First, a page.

Our beloved koala is officially an endangered species – but you can ensure they receive up to $100,000 simply by downloading a free book.
Forget chocolate bunnies and make this coming Easter all about real koalas. One of Australia’s most iconic native animals, the koala is officially classified as “endangered” after widespread bushfires, drought, floods and land clearing.
Aussie Ark president Tim Faulkner said the sheer scale and ferocity of the 2019/2020 Black Summer fires meant the number of koalas lost would “forever remain unknown”.
“But when you have canopy fires of the intensity that were seen and 80 per cent of koala habitat was burnt, it doesn’t take a rocket scientist to figure out a lot of koalas lost their lives and habitat – it’s massive,” Mr Faulkner said.
While habitat loss was a grim catalyst for the upgrade to endangered, Mr Faulkner said koalas were already on a “crash course” to extinction in NSW by 2050.
“The fires have done nothing but speed that up,” he said. “Can you imagine if koalas were extinct in the wild? It doesn’t even seem real, but it is.”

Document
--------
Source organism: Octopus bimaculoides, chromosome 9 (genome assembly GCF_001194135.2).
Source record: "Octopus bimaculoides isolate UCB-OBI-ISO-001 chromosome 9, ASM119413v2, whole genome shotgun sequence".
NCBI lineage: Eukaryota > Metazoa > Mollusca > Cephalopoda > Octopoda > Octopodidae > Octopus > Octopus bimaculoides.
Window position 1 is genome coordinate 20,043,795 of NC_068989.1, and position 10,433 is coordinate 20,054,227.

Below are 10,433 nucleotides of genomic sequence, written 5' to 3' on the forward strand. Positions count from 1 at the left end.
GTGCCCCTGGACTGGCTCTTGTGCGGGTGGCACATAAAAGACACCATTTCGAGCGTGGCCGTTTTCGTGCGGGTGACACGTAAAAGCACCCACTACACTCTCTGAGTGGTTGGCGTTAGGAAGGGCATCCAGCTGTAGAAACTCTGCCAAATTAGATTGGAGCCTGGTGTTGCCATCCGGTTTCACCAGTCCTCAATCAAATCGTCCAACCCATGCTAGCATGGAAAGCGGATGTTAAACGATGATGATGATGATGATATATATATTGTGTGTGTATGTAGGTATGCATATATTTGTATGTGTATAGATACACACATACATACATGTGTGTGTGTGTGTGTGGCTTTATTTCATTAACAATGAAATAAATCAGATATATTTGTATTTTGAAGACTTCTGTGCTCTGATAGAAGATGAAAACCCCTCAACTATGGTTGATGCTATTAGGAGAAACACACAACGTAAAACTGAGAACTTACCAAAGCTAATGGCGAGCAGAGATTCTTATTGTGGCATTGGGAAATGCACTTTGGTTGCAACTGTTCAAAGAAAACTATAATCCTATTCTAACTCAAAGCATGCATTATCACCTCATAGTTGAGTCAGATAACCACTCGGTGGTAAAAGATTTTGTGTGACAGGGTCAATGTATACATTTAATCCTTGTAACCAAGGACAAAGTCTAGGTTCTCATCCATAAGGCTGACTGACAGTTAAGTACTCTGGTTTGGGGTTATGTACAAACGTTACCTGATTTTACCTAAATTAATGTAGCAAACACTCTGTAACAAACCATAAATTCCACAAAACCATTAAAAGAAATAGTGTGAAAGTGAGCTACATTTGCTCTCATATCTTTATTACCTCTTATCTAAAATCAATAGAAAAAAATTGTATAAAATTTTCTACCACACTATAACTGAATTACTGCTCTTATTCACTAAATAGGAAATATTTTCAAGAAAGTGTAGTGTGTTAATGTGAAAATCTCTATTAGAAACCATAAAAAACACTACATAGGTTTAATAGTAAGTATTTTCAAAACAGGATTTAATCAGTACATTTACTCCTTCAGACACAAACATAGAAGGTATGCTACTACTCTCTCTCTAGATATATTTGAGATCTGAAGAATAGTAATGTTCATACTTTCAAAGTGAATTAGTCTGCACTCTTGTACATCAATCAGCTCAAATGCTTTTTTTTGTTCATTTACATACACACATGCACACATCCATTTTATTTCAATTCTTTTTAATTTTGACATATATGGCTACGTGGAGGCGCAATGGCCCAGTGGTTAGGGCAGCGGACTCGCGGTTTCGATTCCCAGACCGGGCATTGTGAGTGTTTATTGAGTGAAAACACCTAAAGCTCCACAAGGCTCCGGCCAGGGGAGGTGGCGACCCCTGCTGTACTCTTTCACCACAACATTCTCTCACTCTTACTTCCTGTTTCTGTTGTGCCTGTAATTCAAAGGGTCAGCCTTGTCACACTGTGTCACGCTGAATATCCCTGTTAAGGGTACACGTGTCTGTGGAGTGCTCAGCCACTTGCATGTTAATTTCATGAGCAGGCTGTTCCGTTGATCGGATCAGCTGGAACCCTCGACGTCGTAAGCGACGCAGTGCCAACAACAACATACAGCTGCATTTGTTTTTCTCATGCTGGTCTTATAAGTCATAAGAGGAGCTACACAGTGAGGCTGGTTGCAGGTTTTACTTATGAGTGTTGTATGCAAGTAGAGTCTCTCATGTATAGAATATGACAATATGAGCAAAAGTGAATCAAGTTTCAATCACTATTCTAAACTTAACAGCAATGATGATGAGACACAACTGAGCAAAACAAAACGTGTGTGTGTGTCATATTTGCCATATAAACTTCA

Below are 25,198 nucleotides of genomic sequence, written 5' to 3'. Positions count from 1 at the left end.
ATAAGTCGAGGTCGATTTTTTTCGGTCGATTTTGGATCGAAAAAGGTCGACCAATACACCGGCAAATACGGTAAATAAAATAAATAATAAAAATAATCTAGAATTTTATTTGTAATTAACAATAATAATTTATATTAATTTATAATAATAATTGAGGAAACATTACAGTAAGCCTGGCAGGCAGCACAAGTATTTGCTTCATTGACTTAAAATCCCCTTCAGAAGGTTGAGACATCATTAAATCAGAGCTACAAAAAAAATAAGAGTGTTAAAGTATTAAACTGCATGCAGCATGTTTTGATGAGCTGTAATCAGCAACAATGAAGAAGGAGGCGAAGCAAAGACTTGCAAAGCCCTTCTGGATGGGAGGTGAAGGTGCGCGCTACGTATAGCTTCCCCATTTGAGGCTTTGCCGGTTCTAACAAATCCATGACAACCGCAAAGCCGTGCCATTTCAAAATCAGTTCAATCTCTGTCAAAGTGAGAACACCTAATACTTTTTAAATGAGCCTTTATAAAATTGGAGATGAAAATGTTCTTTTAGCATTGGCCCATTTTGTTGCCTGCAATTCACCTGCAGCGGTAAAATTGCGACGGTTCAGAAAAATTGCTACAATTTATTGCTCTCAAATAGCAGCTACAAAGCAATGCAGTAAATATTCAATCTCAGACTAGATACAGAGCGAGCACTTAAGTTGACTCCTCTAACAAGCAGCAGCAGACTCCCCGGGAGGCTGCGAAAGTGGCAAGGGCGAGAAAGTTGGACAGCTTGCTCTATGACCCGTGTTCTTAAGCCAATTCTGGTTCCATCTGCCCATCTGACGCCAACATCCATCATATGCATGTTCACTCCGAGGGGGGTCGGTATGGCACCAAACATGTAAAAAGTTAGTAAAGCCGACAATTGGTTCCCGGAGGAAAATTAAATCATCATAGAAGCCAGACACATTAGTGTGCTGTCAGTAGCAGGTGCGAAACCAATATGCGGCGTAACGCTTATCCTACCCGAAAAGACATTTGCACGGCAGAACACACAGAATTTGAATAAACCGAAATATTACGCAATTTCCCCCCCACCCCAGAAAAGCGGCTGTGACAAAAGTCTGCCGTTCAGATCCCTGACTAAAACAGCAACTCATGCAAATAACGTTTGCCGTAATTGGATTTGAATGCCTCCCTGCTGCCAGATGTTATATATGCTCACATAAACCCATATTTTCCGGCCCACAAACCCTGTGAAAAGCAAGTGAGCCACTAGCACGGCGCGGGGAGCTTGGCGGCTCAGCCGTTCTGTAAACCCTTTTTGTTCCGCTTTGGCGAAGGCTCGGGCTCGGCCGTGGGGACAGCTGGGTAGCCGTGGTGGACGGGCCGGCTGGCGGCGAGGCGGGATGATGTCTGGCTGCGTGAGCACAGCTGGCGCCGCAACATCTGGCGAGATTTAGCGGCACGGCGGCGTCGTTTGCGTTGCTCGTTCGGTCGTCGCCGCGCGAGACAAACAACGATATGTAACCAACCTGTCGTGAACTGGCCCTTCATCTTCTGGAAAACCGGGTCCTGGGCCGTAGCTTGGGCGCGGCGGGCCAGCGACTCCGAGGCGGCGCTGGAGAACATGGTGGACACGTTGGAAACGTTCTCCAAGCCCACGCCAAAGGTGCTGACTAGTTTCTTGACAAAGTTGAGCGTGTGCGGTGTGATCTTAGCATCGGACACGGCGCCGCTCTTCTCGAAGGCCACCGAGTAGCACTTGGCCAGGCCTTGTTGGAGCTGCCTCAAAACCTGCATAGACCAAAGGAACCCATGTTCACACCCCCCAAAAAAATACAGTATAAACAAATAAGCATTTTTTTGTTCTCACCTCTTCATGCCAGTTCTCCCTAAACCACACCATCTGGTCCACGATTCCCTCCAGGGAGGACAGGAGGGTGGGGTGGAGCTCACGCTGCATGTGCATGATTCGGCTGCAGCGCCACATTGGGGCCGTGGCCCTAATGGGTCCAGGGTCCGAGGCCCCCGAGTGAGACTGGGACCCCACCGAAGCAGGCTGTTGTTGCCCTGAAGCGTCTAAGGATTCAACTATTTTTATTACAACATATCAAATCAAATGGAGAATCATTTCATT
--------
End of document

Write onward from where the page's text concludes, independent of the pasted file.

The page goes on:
Australia has one of the highest numbers of national parks in the world, but species like koalas are still disappearing from the very places that are supposed to enable them to run wild.
“Koalas are iconic, so are (Tasmanian) devils, the platypus and echidna, but you go through all of them and devils are endangered, koalas are endangered, the platypus is near-threatened,” Mr Faulkner said.
“They’re uniquely Australian. You lose them from here, they’re gone.
“There’s greater need and scope for feral pest control, disease understanding, fire and weed management – this all needs radical up-scaling.”
As well as directly protecting koala habitat and ongoing fire and weed management, Aussie Ark has planted 22,000 trees of a planned 110,000, including those all-important eucalyptus trees for koala food and fodder.
The animal conservation charity has also teamed up with Coles to help save everyone’s favourite tree-hugger with a free downloadable children’s book. The Picky Little Koala tells the story of Kelly the koala’s journey to find the perfect home to fill her fussy, furry little belly.
For every free download between now and 19 April, Coles will donate $1 to Aussie Ark’s koala conservation efforts, up to $100,000.
Mr Faulkner hopes parents across Australia will share the book over Easter with the nation’s budding wildlife warriors.
“Please grab the book,” he said. ”By getting it for free, you’re directly helping a koala.”
An easy way to entertain kids over Easter, Coles chief marketing officer Lisa Ronson said the book would assist in koala recovery for future generations to come.
“Particularly after seeing the devastating impact of bushfires and recent flooding on native animal species, what better way than to share the story of Kelly the koala to remind everyone of the importance of protecting our wildlife?” she said.
Download your free copy of The Picky Little Koala from Apple Books and soon on Google Play.